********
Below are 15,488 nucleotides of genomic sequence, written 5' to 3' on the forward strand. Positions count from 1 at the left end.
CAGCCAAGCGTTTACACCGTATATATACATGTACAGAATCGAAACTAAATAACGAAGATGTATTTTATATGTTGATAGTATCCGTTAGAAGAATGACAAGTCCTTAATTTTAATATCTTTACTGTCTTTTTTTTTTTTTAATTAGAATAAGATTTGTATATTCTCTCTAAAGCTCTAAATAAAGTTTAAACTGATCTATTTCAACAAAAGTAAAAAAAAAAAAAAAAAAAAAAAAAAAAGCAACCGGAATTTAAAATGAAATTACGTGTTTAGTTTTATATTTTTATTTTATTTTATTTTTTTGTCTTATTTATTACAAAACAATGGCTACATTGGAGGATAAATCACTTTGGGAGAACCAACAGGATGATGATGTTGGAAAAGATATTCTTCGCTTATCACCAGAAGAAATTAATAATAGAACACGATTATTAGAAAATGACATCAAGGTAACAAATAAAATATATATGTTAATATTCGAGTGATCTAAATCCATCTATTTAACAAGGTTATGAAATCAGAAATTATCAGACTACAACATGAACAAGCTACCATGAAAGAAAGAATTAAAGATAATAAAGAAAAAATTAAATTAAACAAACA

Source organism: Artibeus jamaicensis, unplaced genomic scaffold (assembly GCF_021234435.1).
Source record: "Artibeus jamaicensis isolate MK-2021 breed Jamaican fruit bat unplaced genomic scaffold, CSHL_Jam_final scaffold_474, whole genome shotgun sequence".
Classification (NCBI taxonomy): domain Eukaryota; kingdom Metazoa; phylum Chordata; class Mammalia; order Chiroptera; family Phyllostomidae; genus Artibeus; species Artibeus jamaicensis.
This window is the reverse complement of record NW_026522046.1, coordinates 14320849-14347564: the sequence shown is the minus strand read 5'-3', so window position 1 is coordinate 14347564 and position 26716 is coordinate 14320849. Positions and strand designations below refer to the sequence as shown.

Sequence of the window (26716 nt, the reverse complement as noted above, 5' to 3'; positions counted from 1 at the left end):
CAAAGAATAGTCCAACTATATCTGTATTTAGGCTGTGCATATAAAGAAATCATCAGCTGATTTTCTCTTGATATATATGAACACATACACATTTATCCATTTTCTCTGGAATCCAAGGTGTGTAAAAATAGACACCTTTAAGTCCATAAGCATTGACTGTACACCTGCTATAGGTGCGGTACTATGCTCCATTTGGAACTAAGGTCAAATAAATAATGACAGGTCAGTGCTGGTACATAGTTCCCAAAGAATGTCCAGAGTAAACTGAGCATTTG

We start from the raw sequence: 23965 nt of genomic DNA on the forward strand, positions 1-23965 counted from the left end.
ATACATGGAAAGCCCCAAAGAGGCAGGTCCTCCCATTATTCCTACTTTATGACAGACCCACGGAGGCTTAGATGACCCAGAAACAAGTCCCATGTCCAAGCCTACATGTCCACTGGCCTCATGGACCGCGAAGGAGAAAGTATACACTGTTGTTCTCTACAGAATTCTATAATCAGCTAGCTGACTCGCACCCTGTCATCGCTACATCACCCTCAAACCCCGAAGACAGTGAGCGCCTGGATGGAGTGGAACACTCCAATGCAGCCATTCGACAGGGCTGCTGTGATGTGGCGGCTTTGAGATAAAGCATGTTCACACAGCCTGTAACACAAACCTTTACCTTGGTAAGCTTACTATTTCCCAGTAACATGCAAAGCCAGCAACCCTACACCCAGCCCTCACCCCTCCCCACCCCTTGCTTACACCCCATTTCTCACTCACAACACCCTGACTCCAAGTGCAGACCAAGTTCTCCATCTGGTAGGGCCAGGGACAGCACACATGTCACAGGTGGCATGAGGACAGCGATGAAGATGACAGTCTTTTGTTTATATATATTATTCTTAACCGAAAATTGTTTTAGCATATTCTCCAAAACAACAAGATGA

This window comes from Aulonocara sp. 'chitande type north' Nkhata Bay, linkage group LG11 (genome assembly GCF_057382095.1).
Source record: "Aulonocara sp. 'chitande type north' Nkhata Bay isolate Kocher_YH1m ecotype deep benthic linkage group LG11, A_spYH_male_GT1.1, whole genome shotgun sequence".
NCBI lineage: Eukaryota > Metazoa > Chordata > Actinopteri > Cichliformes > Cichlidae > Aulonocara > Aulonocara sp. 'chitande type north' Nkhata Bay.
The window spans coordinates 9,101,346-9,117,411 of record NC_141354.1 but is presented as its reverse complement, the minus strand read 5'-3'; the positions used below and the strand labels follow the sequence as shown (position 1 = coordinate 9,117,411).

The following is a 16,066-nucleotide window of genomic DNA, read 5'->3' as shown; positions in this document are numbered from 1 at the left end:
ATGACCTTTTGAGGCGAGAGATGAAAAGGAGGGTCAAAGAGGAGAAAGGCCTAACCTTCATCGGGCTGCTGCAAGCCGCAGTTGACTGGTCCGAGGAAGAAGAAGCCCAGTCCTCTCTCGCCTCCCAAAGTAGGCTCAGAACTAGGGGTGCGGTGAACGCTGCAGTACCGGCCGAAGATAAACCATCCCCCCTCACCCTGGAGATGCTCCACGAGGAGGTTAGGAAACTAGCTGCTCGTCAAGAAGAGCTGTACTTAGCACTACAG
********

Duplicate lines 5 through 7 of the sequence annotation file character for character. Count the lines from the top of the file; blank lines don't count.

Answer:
Classification (NCBI taxonomy): domain Eukaryota; kingdom Metazoa; phylum Chordata; class Mammalia; order Chiroptera; family Phyllostomidae; genus Artibeus; species Artibeus jamaicensis.
This window is the reverse complement of record NW_026522046.1, coordinates 14320849-14347564: the sequence shown is the minus strand read 5'-3', so window position 1 is coordinate 14347564 and position 26716 is coordinate 14320849. Positions and strand designations below refer to the sequence as shown.

Sequence of the window (26716 nt, the reverse complement as noted above, 5' to 3'; positions counted from 1 at the left end):